Second, in her response to the Secretary's motion to dismiss, Ms. Adams clarifies that she also asks to overturn the Secretary's decision to refund the money she paid under her discharged loan since 2007 without paying interest on that money. Compl. ¶¶ 64; Pl.'s Resp. 10, ECF No. 13. Ms. Adams claims the Secretary's decision to not refund her money with interest was arbitrary, capricious, or not in accordance with law. Compl. ¶¶ 64; Resp. at 10. In her APA claim for interest, Ms. Adams seeks relief not already accorded to her by the discharge and refund, including, interest on the money she was refunded.

Ms. Adams also seeks to represent two classes of people who have had their group discharged loans sold for collection purposes. Compl. ¶ 47. Within these classes are people like Ms. Adams, who have had their group discharged loans sold, made payments on the loans, and were refunded their money without interest. The classes would also include people unlike Ms. Adams, who have had their group discharged loans sold and who are currently making payments on their loan, having no notice of the group discharge. According to Ms. Adams, people in this second group are entitled not only to interest, but also refund of money they paid on their discharged loan and other money.7 Compl. ¶ 70.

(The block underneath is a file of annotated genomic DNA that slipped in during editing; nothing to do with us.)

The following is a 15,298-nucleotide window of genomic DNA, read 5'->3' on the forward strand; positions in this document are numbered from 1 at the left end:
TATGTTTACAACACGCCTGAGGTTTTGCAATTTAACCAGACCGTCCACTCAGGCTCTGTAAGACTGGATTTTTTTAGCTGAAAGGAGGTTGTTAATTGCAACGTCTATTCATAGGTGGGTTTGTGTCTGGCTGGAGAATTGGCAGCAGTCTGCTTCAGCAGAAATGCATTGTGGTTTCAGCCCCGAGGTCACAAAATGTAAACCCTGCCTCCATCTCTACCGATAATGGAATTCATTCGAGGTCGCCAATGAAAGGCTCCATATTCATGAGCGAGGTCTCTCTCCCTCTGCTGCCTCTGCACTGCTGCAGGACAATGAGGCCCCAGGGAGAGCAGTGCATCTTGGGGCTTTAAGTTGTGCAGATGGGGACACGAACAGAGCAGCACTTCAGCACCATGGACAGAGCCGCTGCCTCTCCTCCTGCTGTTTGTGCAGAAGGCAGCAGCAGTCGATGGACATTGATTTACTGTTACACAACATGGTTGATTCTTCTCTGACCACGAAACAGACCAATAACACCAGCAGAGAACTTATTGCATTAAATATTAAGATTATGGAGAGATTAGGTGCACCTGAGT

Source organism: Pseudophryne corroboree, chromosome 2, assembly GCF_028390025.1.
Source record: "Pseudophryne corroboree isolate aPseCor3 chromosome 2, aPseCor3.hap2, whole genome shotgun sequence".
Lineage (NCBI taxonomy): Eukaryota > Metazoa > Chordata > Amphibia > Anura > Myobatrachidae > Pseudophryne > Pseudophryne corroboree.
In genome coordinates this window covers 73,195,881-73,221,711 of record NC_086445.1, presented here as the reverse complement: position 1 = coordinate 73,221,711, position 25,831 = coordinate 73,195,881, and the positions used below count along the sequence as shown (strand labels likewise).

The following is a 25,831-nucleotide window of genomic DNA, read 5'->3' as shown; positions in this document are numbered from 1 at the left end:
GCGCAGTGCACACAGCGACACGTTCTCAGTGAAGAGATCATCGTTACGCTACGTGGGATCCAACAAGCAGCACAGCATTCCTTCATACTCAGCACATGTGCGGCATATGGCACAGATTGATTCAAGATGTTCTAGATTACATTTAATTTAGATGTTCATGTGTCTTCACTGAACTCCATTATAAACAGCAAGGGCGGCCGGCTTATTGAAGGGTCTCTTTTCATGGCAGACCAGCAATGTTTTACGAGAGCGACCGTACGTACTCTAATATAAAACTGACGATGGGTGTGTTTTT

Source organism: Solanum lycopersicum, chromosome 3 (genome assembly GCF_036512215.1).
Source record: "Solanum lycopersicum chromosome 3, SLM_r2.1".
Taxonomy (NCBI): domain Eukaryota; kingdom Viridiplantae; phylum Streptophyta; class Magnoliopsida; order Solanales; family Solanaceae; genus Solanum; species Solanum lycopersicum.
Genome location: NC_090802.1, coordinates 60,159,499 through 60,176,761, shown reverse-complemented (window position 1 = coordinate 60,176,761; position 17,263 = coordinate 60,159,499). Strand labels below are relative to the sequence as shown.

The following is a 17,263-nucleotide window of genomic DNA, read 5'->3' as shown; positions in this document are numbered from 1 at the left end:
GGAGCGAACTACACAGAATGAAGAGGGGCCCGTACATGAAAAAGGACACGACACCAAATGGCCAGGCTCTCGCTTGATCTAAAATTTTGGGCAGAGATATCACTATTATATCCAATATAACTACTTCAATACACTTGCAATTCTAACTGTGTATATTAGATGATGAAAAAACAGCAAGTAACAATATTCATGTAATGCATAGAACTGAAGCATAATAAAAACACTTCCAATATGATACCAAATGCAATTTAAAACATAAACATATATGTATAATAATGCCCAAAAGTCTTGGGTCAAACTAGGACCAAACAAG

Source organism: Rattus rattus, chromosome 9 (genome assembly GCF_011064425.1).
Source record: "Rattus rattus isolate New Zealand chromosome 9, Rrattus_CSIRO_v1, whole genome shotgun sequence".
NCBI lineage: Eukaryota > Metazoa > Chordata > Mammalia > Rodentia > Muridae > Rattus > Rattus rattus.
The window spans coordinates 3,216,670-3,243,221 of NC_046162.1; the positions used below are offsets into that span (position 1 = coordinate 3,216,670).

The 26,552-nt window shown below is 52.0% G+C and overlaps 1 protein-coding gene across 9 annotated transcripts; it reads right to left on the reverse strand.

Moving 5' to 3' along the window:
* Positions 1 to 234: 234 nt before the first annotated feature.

Having recited the regulatory background and factual developments, the Court will next explain the legal standard for resolving the Secretary's motion to dismiss for lack of subject matter jurisdiction and then discuss the Secretary's motion.

II. Legal Standard